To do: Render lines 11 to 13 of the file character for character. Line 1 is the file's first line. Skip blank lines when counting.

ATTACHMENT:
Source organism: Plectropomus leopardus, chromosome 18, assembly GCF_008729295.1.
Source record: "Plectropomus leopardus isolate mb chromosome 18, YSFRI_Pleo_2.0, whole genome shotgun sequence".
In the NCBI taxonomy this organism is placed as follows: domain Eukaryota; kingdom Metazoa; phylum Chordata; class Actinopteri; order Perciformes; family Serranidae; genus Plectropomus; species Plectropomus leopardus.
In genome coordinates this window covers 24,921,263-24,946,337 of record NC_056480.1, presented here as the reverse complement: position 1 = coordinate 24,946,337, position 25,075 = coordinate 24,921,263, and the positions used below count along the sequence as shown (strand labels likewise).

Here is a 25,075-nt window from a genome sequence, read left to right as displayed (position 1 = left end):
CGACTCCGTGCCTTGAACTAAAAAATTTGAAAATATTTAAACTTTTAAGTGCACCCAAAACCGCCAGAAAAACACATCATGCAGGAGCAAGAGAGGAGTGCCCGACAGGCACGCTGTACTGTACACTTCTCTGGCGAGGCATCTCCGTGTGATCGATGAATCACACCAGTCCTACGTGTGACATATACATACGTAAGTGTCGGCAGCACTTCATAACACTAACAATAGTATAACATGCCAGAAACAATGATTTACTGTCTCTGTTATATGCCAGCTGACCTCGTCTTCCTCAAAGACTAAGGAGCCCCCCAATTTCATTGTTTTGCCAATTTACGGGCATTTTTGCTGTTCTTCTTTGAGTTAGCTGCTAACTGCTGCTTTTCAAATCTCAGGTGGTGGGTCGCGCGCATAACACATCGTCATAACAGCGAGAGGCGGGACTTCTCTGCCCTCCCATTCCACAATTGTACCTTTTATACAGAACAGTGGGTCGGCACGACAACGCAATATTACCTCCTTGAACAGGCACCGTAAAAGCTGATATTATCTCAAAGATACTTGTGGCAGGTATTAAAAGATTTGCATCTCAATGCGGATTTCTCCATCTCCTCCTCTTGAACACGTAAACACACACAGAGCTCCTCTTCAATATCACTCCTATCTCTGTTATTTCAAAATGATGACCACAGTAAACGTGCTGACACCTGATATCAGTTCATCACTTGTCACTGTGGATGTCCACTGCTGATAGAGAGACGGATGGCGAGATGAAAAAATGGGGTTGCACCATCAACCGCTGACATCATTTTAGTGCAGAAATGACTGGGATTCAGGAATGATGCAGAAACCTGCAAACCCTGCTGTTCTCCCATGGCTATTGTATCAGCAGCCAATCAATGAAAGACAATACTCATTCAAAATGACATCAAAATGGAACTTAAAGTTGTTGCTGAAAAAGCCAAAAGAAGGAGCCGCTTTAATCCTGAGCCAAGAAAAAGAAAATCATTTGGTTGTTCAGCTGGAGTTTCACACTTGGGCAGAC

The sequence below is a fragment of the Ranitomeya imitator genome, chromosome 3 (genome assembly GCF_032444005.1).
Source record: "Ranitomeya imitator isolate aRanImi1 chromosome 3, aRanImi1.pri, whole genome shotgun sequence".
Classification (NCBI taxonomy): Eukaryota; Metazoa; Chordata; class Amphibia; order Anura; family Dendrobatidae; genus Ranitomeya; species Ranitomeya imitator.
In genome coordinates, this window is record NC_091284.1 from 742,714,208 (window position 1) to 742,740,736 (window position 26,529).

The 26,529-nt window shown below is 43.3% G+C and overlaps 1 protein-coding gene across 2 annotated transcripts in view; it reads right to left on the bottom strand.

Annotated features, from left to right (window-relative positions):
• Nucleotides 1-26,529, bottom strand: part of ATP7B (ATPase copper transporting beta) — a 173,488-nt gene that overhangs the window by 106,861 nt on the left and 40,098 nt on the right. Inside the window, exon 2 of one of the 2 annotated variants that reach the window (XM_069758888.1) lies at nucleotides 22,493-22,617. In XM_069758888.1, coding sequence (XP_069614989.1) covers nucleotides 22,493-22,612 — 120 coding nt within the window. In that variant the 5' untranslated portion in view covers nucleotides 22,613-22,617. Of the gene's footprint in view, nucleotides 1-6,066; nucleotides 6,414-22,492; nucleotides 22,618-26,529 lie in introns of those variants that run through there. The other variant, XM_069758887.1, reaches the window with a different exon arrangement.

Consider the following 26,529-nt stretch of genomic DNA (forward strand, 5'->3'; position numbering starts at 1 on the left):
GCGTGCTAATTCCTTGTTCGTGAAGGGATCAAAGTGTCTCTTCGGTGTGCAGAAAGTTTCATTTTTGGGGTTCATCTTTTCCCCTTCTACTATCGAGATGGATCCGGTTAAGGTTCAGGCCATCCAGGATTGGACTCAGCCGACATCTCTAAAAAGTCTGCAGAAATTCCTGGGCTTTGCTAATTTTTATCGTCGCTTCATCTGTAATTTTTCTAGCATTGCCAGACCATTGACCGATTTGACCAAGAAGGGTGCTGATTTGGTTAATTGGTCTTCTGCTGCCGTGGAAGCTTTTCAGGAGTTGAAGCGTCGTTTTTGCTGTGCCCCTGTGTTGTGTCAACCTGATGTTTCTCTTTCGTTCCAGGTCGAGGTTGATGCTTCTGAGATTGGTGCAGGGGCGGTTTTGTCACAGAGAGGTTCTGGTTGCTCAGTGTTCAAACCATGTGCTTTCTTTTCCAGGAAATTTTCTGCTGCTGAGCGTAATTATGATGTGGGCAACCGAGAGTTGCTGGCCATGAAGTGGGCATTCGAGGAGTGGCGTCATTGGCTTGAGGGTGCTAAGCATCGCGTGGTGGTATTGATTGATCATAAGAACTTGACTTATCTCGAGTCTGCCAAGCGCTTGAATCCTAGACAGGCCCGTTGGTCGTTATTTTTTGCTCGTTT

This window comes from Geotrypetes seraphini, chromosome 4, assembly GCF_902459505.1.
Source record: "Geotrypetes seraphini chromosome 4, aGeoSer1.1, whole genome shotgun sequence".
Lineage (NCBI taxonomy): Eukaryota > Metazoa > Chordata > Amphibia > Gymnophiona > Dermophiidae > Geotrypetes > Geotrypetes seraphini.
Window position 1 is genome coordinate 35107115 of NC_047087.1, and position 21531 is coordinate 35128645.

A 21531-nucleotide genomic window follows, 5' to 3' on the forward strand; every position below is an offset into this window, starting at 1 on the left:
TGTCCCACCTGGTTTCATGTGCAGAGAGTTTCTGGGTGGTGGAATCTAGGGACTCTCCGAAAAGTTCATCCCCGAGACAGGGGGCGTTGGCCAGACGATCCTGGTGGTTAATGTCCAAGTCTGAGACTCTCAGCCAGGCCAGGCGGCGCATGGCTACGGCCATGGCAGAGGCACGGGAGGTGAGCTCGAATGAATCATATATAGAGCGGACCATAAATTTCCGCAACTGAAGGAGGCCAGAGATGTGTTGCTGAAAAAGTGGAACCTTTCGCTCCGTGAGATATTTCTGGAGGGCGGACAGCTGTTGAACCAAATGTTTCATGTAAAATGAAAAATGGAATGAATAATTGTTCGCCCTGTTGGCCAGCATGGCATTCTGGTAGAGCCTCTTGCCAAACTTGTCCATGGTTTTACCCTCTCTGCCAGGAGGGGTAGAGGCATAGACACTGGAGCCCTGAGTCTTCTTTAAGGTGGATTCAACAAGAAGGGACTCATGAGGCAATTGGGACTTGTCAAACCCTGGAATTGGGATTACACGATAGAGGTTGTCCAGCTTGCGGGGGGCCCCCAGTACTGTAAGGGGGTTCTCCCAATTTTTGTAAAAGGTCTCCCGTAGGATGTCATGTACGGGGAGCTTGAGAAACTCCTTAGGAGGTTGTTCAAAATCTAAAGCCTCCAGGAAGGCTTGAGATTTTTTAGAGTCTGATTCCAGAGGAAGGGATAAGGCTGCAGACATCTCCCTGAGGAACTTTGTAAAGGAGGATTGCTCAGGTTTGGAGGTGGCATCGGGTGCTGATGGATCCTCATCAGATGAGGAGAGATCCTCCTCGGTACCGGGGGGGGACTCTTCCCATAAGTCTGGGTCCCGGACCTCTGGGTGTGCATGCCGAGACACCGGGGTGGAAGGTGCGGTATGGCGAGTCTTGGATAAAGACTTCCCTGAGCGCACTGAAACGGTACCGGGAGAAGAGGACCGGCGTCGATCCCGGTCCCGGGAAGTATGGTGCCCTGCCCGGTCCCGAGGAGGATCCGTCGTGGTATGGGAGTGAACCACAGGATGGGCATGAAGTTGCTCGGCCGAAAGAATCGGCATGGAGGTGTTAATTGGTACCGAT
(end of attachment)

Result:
The 26,529-nt window shown below is 43.3% G+C and overlaps 1 protein-coding gene across 2 annotated transcripts in view; it reads right to left on the bottom strand.

Annotated features, from left to right (window-relative positions):
• Nucleotides 1-26,529, bottom strand: part of ATP7B (ATPase copper transporting beta) — a 173,488-nt gene that overhangs the window by 106,861 nt on the left and 40,098 nt on the right. Inside the window, exon 2 of one of the 2 annotated variants that reach the window (XM_069758888.1) lies at nucleotides 22,493-22,617. In XM_069758888.1, coding sequence (XP_069614989.1) covers nucleotides 22,493-22,612 — 120 coding nt within the window. In that variant the 5' untranslated portion in view covers nucleotides 22,613-22,617. Of the gene's footprint in view, nucleotides 1-6,066; nucleotides 6,414-22,492; nucleotides 22,618-26,529 lie in introns of those variants that run through there. The other variant, XM_069758887.1, reaches the window with a different exon arrangement.